The Jabra Elite 65t are smaller and fit more comfortably than their predecessors. They sound excellent for truly wireless headphones, perform reliably and are great for making calls, with two microphones in each earpiece. Battery life is decent at 5 hours and the included charging case delivers two extra charges.
The relatively tight, noise-isolating fit isn’t for everyone. You have to step up to the more expensive Elite Active 65t to get a true sports model that offers enhanced sweat-resistance.
The Bottom Line
The well-designed Jabra Elite 65t truly wireless earphones rival Apple’s AirPods and are superior in some ways.
The first thing to note about both Elite 65t models is that unlike with the Elite Sport, there’s no heart-rate monitor built into these earphones. But that’s a good thing.
Removing the heart-rate monitor allowed Jabra to trim down the design and simplify operation, as well as improve battery life to 5 hours (the Elite Sport’s is rated at 4.5 hours). That’s in line with the AirPods’ battery life.
Jabra’s included charging case delivers an additional two charges. Although it’s not as small as the AirPods charging case, it’s still compact and fit easily into my pocket.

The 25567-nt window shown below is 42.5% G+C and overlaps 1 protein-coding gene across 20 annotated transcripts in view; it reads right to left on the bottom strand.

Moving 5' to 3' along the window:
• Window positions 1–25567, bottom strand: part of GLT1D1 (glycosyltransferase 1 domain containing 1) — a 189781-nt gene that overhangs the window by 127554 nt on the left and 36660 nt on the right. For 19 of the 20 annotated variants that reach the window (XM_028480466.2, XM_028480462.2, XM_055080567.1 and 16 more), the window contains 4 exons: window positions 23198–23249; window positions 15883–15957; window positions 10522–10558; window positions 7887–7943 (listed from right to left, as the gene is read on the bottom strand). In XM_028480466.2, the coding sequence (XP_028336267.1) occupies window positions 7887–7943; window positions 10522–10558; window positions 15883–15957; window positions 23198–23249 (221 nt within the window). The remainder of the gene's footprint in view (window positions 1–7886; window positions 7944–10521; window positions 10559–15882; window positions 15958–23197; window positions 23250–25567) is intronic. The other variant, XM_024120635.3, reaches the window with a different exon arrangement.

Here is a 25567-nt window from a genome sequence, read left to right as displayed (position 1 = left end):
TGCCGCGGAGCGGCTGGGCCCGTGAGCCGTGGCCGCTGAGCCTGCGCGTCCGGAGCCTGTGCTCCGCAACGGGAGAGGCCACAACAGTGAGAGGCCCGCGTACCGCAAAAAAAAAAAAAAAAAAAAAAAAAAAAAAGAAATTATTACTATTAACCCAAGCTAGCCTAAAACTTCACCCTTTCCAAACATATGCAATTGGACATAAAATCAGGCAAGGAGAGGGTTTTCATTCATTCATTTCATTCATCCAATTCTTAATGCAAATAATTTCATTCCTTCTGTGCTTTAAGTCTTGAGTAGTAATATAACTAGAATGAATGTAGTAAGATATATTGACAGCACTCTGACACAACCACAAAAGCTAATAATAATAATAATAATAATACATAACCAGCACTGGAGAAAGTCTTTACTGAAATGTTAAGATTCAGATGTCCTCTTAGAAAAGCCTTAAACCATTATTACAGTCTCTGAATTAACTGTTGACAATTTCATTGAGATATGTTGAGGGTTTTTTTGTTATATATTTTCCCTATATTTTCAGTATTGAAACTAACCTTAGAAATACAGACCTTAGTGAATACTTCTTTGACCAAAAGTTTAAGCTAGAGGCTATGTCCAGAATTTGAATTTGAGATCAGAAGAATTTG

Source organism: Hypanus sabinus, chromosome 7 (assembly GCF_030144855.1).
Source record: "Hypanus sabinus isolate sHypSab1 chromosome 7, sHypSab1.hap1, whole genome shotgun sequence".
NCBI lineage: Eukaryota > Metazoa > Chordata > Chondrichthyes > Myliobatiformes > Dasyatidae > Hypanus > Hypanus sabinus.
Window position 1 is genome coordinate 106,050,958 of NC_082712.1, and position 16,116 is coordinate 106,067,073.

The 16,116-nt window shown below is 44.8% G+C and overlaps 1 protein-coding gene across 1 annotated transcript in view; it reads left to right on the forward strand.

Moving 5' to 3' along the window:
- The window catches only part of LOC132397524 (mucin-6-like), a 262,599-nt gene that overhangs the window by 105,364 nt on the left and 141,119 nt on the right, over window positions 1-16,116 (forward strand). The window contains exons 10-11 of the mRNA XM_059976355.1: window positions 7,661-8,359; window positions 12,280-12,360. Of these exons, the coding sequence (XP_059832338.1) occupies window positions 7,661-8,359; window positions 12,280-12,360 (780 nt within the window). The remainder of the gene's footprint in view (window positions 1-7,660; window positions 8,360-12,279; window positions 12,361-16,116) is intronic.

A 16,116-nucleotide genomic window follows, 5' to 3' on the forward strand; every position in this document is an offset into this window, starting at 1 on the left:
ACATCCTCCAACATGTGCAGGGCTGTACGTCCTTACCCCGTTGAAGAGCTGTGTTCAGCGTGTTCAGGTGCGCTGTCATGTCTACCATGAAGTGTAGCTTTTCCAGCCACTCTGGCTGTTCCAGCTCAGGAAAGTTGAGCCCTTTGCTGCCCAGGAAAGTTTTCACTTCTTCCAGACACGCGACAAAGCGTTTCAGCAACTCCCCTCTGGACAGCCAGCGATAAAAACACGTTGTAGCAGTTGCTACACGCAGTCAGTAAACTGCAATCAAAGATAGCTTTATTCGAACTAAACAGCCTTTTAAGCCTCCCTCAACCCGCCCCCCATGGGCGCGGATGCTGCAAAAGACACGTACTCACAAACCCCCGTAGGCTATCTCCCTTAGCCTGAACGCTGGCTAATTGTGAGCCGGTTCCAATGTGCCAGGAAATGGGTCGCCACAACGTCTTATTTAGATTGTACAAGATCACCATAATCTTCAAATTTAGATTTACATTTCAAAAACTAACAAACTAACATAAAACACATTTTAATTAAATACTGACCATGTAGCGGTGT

Jabra has mostly nailed the design this time around. The earphones come with three different sized ear tips and while there are no wings or fins to hold the buds in place, they stayed secure in my ears. With the largest tips, I was able to get a tight seal, which is crucial to maximizing bass response.
I found they fit similarly totruly wireless headphones. Like that model, after you wear them for a while, your ear canals may start to itch a little. Not to get too graphic, but I simply removed the bud for a moment, stuck my pinky finger in my ear for a quick scratch, then reinserted the bud. Problem solved.
Technically, the Elite 65t is not considered a sports model, though is IP55-rated design makes it splash-resistant and dust-resistant. The Elite Active 65t earphones, due out in April for $20 more, have grippier finish thanks to a special coating, an integrated motion sensor for tracking steps and IP56 water-resistance rating that means the buds are better designed to withstand saltwater from the ocean as that saltwater from your body known as sweat. That said, I did use the standard Elite 65t at the gym and while running and it survived just fine.
Advantages over AirPods
I’m a fan of the AirPods, but they don’t sit quite securely enough in my ears, which means I can’t use them for running or during other sporty activities. Lots of people are able to run with their AirPods, just not me. As I said, the Elite 65t gave a much more secure fit.